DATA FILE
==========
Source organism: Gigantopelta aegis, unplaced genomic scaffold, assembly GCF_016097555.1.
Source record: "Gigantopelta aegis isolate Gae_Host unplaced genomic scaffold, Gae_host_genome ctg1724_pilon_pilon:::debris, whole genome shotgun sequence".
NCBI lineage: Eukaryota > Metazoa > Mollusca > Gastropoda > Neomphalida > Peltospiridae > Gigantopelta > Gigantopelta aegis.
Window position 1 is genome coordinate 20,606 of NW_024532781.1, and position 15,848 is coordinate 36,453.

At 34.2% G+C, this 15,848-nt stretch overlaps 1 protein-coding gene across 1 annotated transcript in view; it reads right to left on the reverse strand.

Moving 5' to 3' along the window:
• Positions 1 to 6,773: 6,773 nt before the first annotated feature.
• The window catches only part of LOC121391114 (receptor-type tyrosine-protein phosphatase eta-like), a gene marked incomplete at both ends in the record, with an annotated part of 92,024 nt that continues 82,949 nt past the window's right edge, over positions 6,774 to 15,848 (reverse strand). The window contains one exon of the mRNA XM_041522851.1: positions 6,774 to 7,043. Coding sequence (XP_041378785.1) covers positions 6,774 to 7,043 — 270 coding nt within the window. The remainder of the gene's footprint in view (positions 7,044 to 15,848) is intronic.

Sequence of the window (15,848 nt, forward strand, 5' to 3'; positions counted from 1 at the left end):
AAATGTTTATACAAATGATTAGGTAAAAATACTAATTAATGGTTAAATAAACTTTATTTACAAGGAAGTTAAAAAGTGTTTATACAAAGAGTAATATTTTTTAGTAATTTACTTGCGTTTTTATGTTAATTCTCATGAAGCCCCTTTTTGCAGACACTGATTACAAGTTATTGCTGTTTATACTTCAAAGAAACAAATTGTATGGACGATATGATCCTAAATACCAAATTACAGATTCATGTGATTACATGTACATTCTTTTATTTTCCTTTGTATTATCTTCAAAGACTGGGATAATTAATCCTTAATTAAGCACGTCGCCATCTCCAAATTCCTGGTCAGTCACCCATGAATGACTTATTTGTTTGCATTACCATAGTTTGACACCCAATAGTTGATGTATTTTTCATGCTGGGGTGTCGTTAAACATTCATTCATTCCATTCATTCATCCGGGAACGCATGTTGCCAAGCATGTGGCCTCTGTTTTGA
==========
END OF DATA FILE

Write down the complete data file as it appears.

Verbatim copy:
Source organism: Gigantopelta aegis, unplaced genomic scaffold, assembly GCF_016097555.1.
Source record: "Gigantopelta aegis isolate Gae_Host unplaced genomic scaffold, Gae_host_genome ctg1724_pilon_pilon:::debris, whole genome shotgun sequence".
NCBI lineage: Eukaryota > Metazoa > Mollusca > Gastropoda > Neomphalida > Peltospiridae > Gigantopelta > Gigantopelta aegis.
Window position 1 is genome coordinate 20,606 of NW_024532781.1, and position 15,848 is coordinate 36,453.

At 34.2% G+C, this 15,848-nt stretch overlaps 1 protein-coding gene across 1 annotated transcript in view; it reads right to left on the reverse strand.

Moving 5' to 3' along the window:
• Positions 1 to 6,773: 6,773 nt before the first annotated feature.
• The window catches only part of LOC121391114 (receptor-type tyrosine-protein phosphatase eta-like), a gene marked incomplete at both ends in the record, with an annotated part of 92,024 nt that continues 82,949 nt past the window's right edge, over positions 6,774 to 15,848 (reverse strand). The window contains one exon of the mRNA XM_041522851.1: positions 6,774 to 7,043. Coding sequence (XP_041378785.1) covers positions 6,774 to 7,043 — 270 coding nt within the window. The remainder of the gene's footprint in view (positions 7,044 to 15,848) is intronic.

Sequence of the window (15,848 nt, forward strand, 5' to 3'; positions counted from 1 at the left end):
AAATGTTTATACAAATGATTAGGTAAAAATACTAATTAATGGTTAAATAAACTTTATTTACAAGGAAGTTAAAAAGTGTTTATACAAAGAGTAATATTTTTTAGTAATTTACTTGCGTTTTTATGTTAATTCTCATGAAGCCCCTTTTTGCAGACACTGATTACAAGTTATTGCTGTTTATACTTCAAAGAAACAAATTGTATGGACGATATGATCCTAAATACCAAATTACAGATTCATGTGATTACATGTACATTCTTTTATTTTCCTTTGTATTATCTTCAAAGACTGGGATAATTAATCCTTAATTAAGCACGTCGCCATCTCCAAATTCCTGGTCAGTCACCCATGAATGACTTATTTGTTTGCATTACCATAGTTTGACACCCAATAGTTGATGTATTTTTCATGCTGGGGTGTCGTTAAACATTCATTCATTCCATTCATTCATCCGGGAACGCATGTTGCCAAGCATGTGGCCTCTGTTTTGA